Sample size Primary objective The primary outcome parameter is change in LVEF from visit 1 to week 24. A total of 241 patients were randomised to allow for approximately 20% of the randomised patients with major protocol deviations or withdrawal. With 90% power and with a two-sided significance level of 0.05, the sample size analysis estimated the study to detect a difference of 2.5% in LVEF in absolute values. The power analysis was based on a standard deviation of 6% in delta EF (absolute units). An absolute difference of 2.5% in change from baseline between the two treatment groups was based on clinical relevance as determined from studies of the impact of ACE inhibitors and betablockers on LVEF. These key outcome ACE-inhibitor and key betablocker trials showed a relative risk reduction in outcome of approximately 25 - 30% during treatment.
Stratification The randomisations were performed using two stratification variables: Gender (female/male) and diabetes (yes/no).
Data management Data were collected real time in a custom-made web based electronic case record form (eCRF) hosted by an external data management unit at Aarhus University. In compliance with GCP, a study manual on collection of endpoints and procedures were developed, and quality assurance of relevant instruments collected in sponsors trial master file.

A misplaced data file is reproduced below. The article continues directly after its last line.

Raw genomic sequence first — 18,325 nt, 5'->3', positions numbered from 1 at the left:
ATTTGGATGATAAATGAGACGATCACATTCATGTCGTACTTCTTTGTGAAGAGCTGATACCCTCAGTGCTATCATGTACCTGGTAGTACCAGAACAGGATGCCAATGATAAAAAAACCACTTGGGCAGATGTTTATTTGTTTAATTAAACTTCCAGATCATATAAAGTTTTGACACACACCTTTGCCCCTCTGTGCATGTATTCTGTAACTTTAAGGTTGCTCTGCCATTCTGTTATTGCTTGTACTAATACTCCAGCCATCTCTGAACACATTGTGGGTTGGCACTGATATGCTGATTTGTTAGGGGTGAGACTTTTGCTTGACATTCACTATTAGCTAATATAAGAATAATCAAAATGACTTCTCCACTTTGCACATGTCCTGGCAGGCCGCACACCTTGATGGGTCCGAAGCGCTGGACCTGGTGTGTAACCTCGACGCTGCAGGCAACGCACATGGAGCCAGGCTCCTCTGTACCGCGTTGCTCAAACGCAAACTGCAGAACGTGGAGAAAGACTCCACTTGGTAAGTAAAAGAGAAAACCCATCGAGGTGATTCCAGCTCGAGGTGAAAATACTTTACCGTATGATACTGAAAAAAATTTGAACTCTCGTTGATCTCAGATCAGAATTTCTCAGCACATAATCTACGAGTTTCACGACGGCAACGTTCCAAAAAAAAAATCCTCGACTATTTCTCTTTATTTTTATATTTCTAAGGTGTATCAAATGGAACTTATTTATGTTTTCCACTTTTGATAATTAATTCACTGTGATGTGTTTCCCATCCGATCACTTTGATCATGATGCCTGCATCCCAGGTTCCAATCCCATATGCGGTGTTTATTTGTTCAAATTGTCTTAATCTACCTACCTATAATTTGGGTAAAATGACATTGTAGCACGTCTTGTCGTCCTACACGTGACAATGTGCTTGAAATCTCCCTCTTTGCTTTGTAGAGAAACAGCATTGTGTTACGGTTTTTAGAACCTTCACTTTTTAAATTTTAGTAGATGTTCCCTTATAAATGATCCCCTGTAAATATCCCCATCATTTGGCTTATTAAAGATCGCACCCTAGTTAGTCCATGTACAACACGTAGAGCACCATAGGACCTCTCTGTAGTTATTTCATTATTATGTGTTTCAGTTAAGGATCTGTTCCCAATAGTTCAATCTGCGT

Data on other adverse events assessed by the investigator as clinically significant, including abnormal laboratory values, were collected and recorded on standardised forms at each contact. These data were reported to the relevant authorities in accordance with current legislation and ICH-GCP guidelines. An unblinded data monitoring committee, consisting of independent cardiologists and endocrinologists, were established to evaluate events during study conduct.
Statistical analysis Data will be analysed according to the intention-to-treat principle. Sites were encouraged to obtain a final measure of the primary endpoint as soon as possible after a patient terminated study medication prematurely. Multiple imputation methods will be applied to handle missing data on the primary endpoint.
A per protocol analysis will also be performed. The per protocol population will consist of all patients who completed the study with a documented valid baseline, 24 week assessment of the primary objective and no major protocol deviations.